Firefox follows Chrome and prepares to block insecure downloads
Mozilla developers are putting the finishing touches on a new feature that will block insecure file downloads in Firefox.
Called mixed content downloaded blocking, the feature works by blocking file downloads initiated from an encrypted HTTPS page but which actually take place via an unencrypted HTTP channel.
The idea behind this feature is to prevent Firefox users from getting misled by the URL bar and think they're downloading a file securely via HTTPS when, in reality, the file could be tampered with by third parties while in transit.
- All HTTP files download from an HTTPS page will be blocked with a message in the Firefox Download Center (CTRL+J).
- An option will be available to let users allow the download if they choose to.
- HTTP file downloads from HTTP pages will not be blocked.
- Directly accessed HTTP download links (copy-pasted in the Firefox address bar) will not be blocked.
- The feature is already live and activated in Firefox Beta, Developer, and Nightly editions.
- Based on current Firefox bug tracker entries, the feature is expected to be activated for all Firefox users in v92, scheduled for a formal release at the start of September 2021.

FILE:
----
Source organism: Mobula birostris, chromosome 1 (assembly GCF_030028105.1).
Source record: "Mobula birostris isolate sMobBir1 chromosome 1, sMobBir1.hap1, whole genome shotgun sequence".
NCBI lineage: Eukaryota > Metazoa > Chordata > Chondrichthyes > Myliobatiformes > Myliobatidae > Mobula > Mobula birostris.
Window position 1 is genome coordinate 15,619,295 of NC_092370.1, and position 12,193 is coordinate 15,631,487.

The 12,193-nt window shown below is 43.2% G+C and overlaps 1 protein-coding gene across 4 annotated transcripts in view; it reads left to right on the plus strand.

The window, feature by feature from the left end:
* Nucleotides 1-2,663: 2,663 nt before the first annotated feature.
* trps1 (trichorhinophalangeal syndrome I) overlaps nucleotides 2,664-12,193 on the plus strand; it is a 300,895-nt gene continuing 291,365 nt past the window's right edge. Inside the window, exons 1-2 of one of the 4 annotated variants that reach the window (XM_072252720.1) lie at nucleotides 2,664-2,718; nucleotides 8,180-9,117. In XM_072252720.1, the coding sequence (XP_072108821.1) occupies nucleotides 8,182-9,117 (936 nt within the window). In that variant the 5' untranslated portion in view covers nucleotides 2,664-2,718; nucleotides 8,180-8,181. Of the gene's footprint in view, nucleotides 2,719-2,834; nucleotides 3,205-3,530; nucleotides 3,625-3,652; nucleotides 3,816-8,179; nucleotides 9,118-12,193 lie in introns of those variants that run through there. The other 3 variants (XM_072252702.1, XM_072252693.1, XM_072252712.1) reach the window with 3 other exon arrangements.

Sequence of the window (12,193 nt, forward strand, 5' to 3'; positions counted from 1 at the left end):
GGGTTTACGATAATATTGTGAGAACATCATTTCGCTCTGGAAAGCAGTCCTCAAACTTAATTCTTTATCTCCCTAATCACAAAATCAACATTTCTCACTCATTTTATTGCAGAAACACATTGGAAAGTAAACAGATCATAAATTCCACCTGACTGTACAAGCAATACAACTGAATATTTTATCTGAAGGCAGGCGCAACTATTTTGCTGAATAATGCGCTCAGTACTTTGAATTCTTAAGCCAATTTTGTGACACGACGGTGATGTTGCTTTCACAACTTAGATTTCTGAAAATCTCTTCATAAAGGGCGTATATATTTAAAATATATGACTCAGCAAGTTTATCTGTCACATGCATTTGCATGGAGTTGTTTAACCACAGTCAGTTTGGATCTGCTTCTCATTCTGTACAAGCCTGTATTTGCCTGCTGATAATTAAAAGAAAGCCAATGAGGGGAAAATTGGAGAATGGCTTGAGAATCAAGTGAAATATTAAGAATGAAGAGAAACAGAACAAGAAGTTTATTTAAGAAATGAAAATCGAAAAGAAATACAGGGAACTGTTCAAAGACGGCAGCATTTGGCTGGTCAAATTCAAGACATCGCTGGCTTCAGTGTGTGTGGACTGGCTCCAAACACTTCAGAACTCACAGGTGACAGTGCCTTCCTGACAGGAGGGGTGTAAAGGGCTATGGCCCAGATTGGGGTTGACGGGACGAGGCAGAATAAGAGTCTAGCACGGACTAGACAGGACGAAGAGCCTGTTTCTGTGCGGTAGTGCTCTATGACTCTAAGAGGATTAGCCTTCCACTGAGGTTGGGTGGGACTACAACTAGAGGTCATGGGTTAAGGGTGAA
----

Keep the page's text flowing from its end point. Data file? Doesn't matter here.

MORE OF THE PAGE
A similar feature is already present in Chrome and the vast majority of Chromium-based browsers since late 2020, having been rolled out in multiple stages from Chrome v81 to v88.
Firefox Stable users who'd like to test it right now can go to the about:config settings page and enable the following option:
dom.block_download_insecure -- set to true
Catalin Cimpanu is a cybersecurity reporter for The Record. He previously worked at ZDNet and Bleeping Computer, where he became a well-known name in the industry for his constant scoops on new vulnerabilities, cyberattacks, and law enforcement actions against hackers.